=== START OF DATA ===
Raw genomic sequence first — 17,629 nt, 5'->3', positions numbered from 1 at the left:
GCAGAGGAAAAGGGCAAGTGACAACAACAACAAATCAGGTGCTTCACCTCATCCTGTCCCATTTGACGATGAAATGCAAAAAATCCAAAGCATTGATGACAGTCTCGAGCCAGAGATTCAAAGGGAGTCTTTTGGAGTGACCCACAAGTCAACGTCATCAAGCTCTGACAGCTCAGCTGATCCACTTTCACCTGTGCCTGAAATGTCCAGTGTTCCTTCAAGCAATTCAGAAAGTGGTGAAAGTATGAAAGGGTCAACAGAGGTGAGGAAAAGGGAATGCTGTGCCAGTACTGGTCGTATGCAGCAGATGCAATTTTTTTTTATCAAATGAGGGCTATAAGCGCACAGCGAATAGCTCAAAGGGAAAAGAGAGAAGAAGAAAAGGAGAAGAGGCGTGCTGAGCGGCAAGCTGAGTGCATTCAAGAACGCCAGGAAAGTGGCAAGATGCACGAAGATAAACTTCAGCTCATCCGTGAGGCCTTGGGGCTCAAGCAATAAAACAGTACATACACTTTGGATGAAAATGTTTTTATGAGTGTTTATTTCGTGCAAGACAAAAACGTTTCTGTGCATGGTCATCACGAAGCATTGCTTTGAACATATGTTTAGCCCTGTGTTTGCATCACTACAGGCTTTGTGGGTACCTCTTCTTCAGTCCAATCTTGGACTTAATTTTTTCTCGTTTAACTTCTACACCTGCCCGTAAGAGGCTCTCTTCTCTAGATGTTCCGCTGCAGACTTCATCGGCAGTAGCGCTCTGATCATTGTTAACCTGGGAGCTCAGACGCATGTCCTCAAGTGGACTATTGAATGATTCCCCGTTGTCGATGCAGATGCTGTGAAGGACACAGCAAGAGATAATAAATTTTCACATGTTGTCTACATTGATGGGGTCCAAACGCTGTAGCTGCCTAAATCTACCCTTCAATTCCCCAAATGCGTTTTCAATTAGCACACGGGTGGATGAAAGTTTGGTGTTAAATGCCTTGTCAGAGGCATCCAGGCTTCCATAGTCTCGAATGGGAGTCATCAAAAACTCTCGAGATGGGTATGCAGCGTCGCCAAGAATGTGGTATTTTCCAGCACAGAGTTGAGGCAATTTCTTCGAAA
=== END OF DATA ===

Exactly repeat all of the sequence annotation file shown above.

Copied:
Raw genomic sequence first — 17,629 nt, 5'->3', positions numbered from 1 at the left:
GCAGAGGAAAAGGGCAAGTGACAACAACAACAAATCAGGTGCTTCACCTCATCCTGTCCCATTTGACGATGAAATGCAAAAAATCCAAAGCATTGATGACAGTCTCGAGCCAGAGATTCAAAGGGAGTCTTTTGGAGTGACCCACAAGTCAACGTCATCAAGCTCTGACAGCTCAGCTGATCCACTTTCACCTGTGCCTGAAATGTCCAGTGTTCCTTCAAGCAATTCAGAAAGTGGTGAAAGTATGAAAGGGTCAACAGAGGTGAGGAAAAGGGAATGCTGTGCCAGTACTGGTCGTATGCAGCAGATGCAATTTTTTTTTATCAAATGAGGGCTATAAGCGCACAGCGAATAGCTCAAAGGGAAAAGAGAGAAGAAGAAAAGGAGAAGAGGCGTGCTGAGCGGCAAGCTGAGTGCATTCAAGAACGCCAGGAAAGTGGCAAGATGCACGAAGATAAACTTCAGCTCATCCGTGAGGCCTTGGGGCTCAAGCAATAAAACAGTACATACACTTTGGATGAAAATGTTTTTATGAGTGTTTATTTCGTGCAAGACAAAAACGTTTCTGTGCATGGTCATCACGAAGCATTGCTTTGAACATATGTTTAGCCCTGTGTTTGCATCACTACAGGCTTTGTGGGTACCTCTTCTTCAGTCCAATCTTGGACTTAATTTTTTCTCGTTTAACTTCTACACCTGCCCGTAAGAGGCTCTCTTCTCTAGATGTTCCGCTGCAGACTTCATCGGCAGTAGCGCTCTGATCATTGTTAACCTGGGAGCTCAGACGCATGTCCTCAAGTGGACTATTGAATGATTCCCCGTTGTCGATGCAGATGCTGTGAAGGACACAGCAAGAGATAATAAATTTTCACATGTTGTCTACATTGATGGGGTCCAAACGCTGTAGCTGCCTAAATCTACCCTTCAATTCCCCAAATGCGTTTTCAATTAGCACACGGGTGGATGAAAGTTTGGTGTTAAATGCCTTGTCAGAGGCATCCAGGCTTCCATAGTCTCGAATGGGAGTCATCAAAAACTCTCGAGATGGGTATGCAGCGTCGCCAAGAATGTGGTATTTTCCAGCACAGAGTTGAGGCAATTTCTTCGAAA